Star technology investor picks Kaggle as next winner
Nick Clark is the arts correspondent of The Independent. He joined the newspaper in June 2007, initially reporting on the stock markets. He has covered beats including the City, and technology, media and telecoms and made the switch to arts in December 2011. He has also contributed articles to the sports section.
Thursday 03 November 2011
The venture capital group that backed Lovefilm and Betfair has invested in a company that sets competitions for computer scientists to unlock complex data patterns, on behalf of companies and governments, for cash prizes.
Index Ventures has led the $11m (£7m) funding round for Australian start-up Kaggle alongside Khosla Ventures. Kaggle, set up last year, seeks to offer clients "solutions to some of the world's hardest problems by posting them as competitions to a community of more than 17,000 PhD-level data scientists around the world".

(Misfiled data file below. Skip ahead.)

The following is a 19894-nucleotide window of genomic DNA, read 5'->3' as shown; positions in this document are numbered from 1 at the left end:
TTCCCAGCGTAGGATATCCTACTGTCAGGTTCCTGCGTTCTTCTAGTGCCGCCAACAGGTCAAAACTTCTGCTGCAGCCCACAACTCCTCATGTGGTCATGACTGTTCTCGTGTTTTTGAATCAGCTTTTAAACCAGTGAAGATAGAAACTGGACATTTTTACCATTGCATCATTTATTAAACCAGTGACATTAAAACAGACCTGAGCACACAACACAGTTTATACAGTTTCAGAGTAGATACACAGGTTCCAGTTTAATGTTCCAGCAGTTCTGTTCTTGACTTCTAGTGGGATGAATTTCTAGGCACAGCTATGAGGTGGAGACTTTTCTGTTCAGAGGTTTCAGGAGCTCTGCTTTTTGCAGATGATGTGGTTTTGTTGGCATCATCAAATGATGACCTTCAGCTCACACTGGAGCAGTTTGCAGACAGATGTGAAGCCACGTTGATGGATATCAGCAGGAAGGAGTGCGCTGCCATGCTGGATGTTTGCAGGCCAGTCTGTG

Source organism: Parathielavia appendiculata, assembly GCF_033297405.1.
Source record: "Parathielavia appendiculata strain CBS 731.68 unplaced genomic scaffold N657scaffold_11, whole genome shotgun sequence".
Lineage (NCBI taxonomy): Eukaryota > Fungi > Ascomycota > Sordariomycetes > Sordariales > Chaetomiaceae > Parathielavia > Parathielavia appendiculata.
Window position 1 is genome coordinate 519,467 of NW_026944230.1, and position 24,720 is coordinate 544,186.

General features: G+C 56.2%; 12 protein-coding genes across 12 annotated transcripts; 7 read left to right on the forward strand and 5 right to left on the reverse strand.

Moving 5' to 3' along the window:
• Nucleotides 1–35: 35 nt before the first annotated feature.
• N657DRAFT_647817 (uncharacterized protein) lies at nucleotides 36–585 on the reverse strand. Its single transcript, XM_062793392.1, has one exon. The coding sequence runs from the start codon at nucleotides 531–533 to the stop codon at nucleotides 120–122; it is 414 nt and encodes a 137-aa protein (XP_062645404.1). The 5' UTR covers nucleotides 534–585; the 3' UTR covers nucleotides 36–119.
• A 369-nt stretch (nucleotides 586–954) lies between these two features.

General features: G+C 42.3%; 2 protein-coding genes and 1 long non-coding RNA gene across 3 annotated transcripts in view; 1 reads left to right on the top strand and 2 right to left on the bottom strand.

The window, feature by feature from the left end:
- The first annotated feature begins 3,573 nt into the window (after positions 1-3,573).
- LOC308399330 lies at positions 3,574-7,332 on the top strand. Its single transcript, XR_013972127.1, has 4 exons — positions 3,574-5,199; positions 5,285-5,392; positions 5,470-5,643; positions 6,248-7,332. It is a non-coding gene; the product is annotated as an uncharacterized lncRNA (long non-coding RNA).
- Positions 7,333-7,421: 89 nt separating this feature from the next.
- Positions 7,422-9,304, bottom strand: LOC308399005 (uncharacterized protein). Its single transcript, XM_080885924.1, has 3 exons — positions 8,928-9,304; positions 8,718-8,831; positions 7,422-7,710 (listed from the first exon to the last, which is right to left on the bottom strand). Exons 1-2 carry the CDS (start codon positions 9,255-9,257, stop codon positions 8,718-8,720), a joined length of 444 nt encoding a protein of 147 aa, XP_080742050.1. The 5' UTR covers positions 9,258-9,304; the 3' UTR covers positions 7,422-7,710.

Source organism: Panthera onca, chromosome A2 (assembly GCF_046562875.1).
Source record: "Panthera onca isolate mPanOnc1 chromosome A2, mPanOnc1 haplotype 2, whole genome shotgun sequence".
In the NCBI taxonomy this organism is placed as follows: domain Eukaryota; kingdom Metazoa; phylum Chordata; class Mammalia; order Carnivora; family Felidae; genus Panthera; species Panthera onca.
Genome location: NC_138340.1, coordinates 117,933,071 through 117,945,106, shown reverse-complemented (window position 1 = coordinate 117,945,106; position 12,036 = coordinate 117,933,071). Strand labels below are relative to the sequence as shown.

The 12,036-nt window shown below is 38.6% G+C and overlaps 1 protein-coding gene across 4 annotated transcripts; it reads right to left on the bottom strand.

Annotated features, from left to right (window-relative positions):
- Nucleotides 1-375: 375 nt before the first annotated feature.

It has already run competitions on behalf of Nasa, the US insurance giant Allstate, Ford and there is currently a $3m prize on offer from Heritage Health around reducing billions of dollars in unnecessary hospitalisations.
Max Levchin, the founder of PayPal, has invested and been appointed chairman, while Index partner Neil Rimer has joined the board. Mr Rimer said as groups hold more data then ever before they struggle to do anything useful with the information.
Kaggle's model "is changing the way data is used to run more profitable businesses, to solve large social problems, and to find answers to some of the world's most difficult questions". He believes there is a huge opportunity as "billions of dollars are spent every year on services around data".
Each data scientist who participates develops algorithms to solve the problem set and is put on a real-time leaderboard. Once the competition closes the top entrants take home the prize.
Jason Tigg, a Kaggle competition participant, said it was not the first time a company had offered prizes to model data "but Kaggle has come along and made a business model out of it". He said the money was not the only factor, "there is also the kudos of beating other computer scientists out there".
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